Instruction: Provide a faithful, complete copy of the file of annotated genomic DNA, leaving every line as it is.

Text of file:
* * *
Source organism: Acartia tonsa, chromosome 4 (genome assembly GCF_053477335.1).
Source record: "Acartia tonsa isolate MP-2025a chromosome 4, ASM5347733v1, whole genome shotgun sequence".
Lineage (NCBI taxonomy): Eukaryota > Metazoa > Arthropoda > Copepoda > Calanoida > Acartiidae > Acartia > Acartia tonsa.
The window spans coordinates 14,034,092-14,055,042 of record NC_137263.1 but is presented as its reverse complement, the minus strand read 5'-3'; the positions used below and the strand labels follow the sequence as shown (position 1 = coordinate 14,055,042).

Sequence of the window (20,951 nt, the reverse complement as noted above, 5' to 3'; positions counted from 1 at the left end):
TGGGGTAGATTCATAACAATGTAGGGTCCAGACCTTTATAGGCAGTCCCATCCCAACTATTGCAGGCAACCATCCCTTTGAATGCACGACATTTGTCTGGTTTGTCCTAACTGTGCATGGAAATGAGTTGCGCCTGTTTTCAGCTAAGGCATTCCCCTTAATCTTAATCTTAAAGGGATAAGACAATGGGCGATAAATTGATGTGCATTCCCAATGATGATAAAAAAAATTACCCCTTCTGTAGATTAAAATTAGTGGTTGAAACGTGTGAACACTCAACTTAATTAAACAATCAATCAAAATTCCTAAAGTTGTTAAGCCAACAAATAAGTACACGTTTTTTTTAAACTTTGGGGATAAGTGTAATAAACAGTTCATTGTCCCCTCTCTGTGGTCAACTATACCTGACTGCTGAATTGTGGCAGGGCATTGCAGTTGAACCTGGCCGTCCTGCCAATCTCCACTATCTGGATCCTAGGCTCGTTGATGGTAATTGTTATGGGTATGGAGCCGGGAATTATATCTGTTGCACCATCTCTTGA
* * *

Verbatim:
Source organism: Acartia tonsa, chromosome 4 (genome assembly GCF_053477335.1).
Source record: "Acartia tonsa isolate MP-2025a chromosome 4, ASM5347733v1, whole genome shotgun sequence".
Lineage (NCBI taxonomy): Eukaryota > Metazoa > Arthropoda > Copepoda > Calanoida > Acartiidae > Acartia > Acartia tonsa.
The window spans coordinates 14,034,092-14,055,042 of record NC_137263.1 but is presented as its reverse complement, the minus strand read 5'-3'; the positions used below and the strand labels follow the sequence as shown (position 1 = coordinate 14,055,042).

Sequence of the window (20,951 nt, the reverse complement as noted above, 5' to 3'; positions counted from 1 at the left end):
TGGGGTAGATTCATAACAATGTAGGGTCCAGACCTTTATAGGCAGTCCCATCCCAACTATTGCAGGCAACCATCCCTTTGAATGCACGACATTTGTCTGGTTTGTCCTAACTGTGCATGGAAATGAGTTGCGCCTGTTTTCAGCTAAGGCATTCCCCTTAATCTTAATCTTAAAGGGATAAGACAATGGGCGATAAATTGATGTGCATTCCCAATGATGATAAAAAAAATTACCCCTTCTGTAGATTAAAATTAGTGGTTGAAACGTGTGAACACTCAACTTAATTAAACAATCAATCAAAATTCCTAAAGTTGTTAAGCCAACAAATAAGTACACGTTTTTTTTAAACTTTGGGGATAAGTGTAATAAACAGTTCATTGTCCCCTCTCTGTGGTCAACTATACCTGACTGCTGAATTGTGGCAGGGCATTGCAGTTGAACCTGGCCGTCCTGCCAATCTCCACTATCTGGATCCTAGGCTCGTTGATGGTAATTGTTATGGGTATGGAGCCGGGAATTATATCTGTTGCACCATCTCTTGA